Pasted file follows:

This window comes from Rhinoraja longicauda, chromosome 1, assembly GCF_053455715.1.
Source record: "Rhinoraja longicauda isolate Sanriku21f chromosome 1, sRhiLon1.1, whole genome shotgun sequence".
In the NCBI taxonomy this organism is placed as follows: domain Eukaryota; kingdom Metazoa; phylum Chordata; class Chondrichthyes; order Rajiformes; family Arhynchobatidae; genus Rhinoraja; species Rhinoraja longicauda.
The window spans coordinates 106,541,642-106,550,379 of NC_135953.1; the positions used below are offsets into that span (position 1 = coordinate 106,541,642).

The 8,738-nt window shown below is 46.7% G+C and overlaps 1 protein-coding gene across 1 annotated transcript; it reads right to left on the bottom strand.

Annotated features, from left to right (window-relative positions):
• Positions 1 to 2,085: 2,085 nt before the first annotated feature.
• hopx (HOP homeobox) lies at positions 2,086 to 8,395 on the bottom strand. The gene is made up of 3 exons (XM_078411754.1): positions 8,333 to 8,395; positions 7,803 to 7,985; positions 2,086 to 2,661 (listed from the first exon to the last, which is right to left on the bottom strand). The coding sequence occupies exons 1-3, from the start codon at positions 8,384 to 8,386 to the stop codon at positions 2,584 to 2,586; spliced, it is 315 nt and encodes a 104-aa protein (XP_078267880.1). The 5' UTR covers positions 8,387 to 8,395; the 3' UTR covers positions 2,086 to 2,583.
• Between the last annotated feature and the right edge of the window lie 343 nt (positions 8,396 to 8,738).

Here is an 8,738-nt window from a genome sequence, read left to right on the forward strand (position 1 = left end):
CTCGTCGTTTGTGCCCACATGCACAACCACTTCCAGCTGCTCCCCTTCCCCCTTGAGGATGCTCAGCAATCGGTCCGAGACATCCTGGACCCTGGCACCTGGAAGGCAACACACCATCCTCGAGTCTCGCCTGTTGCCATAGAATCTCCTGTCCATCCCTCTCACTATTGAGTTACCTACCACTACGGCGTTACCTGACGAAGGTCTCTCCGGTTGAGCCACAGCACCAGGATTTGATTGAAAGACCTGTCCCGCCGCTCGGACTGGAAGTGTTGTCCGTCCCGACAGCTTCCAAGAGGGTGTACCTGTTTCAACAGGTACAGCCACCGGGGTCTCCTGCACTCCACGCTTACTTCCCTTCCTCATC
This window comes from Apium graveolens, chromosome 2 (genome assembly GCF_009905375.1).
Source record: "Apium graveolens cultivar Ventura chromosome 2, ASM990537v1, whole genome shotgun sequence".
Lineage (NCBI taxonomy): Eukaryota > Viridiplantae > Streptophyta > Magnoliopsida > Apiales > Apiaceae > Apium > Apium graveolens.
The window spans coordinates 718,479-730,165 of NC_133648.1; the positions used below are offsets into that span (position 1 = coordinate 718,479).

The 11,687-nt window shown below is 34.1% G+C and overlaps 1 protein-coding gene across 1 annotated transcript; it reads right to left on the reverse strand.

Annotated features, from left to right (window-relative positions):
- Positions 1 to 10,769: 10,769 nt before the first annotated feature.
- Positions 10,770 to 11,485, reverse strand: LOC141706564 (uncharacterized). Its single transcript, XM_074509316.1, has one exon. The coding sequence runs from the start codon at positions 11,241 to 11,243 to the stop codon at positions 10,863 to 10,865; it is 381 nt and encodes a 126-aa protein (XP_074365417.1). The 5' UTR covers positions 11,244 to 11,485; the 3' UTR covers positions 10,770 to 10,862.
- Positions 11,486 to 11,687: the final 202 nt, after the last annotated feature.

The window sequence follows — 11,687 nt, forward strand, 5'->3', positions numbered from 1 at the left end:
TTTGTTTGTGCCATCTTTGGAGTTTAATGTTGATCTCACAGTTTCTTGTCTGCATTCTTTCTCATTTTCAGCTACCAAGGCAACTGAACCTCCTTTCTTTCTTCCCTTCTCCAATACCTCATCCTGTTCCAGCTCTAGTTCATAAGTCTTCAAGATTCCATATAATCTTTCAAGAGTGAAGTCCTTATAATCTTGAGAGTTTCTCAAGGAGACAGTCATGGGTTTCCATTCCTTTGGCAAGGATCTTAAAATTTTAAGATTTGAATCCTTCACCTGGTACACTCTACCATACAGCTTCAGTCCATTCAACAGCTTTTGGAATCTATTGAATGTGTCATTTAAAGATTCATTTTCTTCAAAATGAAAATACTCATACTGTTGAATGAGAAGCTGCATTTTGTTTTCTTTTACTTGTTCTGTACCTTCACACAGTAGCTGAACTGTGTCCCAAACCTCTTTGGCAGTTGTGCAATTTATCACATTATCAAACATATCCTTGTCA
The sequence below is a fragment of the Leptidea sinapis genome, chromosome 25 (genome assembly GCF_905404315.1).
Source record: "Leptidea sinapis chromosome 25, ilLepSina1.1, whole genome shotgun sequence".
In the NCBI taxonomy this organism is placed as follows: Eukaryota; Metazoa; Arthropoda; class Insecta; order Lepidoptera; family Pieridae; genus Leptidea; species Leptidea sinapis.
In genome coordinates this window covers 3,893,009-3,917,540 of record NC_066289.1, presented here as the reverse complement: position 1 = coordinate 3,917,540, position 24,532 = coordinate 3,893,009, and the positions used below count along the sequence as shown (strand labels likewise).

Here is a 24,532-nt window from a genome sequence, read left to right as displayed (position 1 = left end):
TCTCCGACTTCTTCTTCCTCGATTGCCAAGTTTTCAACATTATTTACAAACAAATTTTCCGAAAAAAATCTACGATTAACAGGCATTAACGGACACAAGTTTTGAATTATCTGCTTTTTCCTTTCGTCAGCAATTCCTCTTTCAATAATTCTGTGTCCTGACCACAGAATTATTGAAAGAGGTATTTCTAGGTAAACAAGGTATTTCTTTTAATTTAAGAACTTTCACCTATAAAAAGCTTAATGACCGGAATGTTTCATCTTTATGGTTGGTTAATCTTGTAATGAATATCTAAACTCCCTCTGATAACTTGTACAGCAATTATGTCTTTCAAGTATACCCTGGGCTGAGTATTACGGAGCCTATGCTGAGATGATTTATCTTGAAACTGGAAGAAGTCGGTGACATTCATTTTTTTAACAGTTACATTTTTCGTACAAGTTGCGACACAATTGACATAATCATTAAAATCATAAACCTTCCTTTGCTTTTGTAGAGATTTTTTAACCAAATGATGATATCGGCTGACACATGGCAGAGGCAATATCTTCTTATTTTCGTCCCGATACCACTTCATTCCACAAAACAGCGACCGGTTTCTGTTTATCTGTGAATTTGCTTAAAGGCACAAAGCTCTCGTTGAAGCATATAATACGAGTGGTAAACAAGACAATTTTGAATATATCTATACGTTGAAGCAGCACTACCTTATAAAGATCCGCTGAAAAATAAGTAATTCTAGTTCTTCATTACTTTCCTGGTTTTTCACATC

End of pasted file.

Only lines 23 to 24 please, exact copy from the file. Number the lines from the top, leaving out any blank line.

The sequence below is a fragment of the Leptidea sinapis genome, chromosome 25 (genome assembly GCF_905404315.1).
Source record: "Leptidea sinapis chromosome 25, ilLepSina1.1, whole genome shotgun sequence".